Bank Technology News writes about Wachovia's experience with Cisco TelePresence and a plan to rollout the technology directly into the branch for customer interaction. The idea is to bring the experts to the customer or the branch office in a one-to-one life-like visually-rich meeting. In some respects this is similar to the video call center discussed in this Voicecon post.

Although breathtaking in its simplicity, I think several practical issues will stack up to make this execution less than effective:

  • Privacy concerns means that the telepresence deployment are only in branches that have offices with doors. 
  • The range of experts available will need to be sufficiently large to meet the minimum threshold of productive use of the rooms. 

More likely scenarios are to use the branch device for real-time communications to employees about market changes, business updates and the like. My brother who is an account executive for Wood Gundy in Canada, for example, participates in daily economist calls every morning to help him and his peers at the office, get in the sales and market groove. These are broadcast quality stock broker only private shows.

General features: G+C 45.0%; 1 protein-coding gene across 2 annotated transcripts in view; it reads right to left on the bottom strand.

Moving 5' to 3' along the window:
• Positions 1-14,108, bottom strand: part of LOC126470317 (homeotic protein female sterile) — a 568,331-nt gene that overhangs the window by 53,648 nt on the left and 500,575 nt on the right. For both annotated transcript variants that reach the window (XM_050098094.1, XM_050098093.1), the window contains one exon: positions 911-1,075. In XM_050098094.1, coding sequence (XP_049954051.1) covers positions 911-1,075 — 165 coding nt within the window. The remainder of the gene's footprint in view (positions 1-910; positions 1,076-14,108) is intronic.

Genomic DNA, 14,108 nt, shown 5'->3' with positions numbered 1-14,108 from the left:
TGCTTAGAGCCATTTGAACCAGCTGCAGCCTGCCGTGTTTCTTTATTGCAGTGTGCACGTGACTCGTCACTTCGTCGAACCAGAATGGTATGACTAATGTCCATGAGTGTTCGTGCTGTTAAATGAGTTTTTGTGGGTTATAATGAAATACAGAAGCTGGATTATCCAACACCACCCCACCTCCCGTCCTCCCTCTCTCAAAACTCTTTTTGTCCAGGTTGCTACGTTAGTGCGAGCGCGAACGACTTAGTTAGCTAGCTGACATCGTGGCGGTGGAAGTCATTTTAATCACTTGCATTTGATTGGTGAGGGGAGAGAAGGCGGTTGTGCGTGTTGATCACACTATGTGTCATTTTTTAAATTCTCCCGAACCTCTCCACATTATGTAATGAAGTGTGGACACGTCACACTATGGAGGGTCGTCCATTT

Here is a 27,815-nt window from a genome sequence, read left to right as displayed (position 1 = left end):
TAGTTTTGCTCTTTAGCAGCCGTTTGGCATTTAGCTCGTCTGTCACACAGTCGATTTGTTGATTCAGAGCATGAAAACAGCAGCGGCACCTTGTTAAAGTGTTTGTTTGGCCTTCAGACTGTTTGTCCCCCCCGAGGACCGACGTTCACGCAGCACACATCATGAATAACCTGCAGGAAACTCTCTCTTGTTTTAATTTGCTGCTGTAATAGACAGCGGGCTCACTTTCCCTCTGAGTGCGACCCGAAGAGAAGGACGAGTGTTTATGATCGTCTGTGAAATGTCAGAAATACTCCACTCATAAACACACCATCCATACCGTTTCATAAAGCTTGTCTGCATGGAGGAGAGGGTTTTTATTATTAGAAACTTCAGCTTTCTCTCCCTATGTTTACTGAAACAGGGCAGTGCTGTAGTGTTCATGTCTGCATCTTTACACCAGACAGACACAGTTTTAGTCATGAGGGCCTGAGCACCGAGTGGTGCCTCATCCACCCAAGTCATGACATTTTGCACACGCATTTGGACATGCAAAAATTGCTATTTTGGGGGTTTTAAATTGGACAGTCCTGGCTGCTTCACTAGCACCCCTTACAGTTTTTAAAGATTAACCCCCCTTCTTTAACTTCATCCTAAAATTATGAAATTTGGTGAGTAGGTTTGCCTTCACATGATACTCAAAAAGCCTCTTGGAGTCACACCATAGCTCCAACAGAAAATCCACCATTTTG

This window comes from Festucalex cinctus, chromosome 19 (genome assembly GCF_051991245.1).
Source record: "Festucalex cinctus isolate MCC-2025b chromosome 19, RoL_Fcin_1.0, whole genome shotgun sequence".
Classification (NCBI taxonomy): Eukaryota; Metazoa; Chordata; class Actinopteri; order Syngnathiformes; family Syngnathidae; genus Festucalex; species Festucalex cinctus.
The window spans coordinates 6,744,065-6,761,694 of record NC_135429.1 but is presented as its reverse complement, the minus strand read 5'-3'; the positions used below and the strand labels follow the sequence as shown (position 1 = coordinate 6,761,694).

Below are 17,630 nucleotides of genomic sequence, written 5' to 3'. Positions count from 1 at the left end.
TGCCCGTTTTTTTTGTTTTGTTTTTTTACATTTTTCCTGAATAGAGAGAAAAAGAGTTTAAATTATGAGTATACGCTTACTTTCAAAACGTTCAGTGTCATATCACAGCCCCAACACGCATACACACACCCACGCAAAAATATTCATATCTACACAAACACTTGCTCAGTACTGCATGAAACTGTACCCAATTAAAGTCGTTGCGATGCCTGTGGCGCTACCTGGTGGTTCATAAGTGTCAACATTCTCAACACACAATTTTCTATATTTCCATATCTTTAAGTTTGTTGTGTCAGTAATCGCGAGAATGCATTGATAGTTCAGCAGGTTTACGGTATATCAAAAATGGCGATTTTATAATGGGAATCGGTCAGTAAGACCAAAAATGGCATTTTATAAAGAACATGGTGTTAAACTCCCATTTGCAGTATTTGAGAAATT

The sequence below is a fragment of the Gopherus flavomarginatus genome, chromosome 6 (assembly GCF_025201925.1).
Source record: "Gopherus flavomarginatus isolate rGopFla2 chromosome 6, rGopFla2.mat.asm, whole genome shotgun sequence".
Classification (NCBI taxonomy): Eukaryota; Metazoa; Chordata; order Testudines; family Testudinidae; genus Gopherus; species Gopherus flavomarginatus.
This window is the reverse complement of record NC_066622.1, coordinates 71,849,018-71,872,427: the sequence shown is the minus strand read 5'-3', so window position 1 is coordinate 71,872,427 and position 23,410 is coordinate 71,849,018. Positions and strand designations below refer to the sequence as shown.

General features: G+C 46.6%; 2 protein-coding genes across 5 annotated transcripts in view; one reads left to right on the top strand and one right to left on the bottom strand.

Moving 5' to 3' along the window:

Keeping the experts in central or regional offices and let the network connect the customer directly is not reminiscent of ESPN's [[Around the Horn]] where a range of locations are interacting with the moderator, or more typical one-to-one remote broadcast interviews with Greta Van Susteren on FoxNews, for example. Bring the guest into a suite and let the experts communicate fully and directly from HQ.

Kumar Srikantan, the Senior Director of Catalyst Switching Product Marketing explained that this is a standard practice now at Cisco. Customers go to their local Cisco office and from his San Jose office, he can communicate fully and directly with customers to discuss product plans and implementation specifics as part of the Executive Briefing service.

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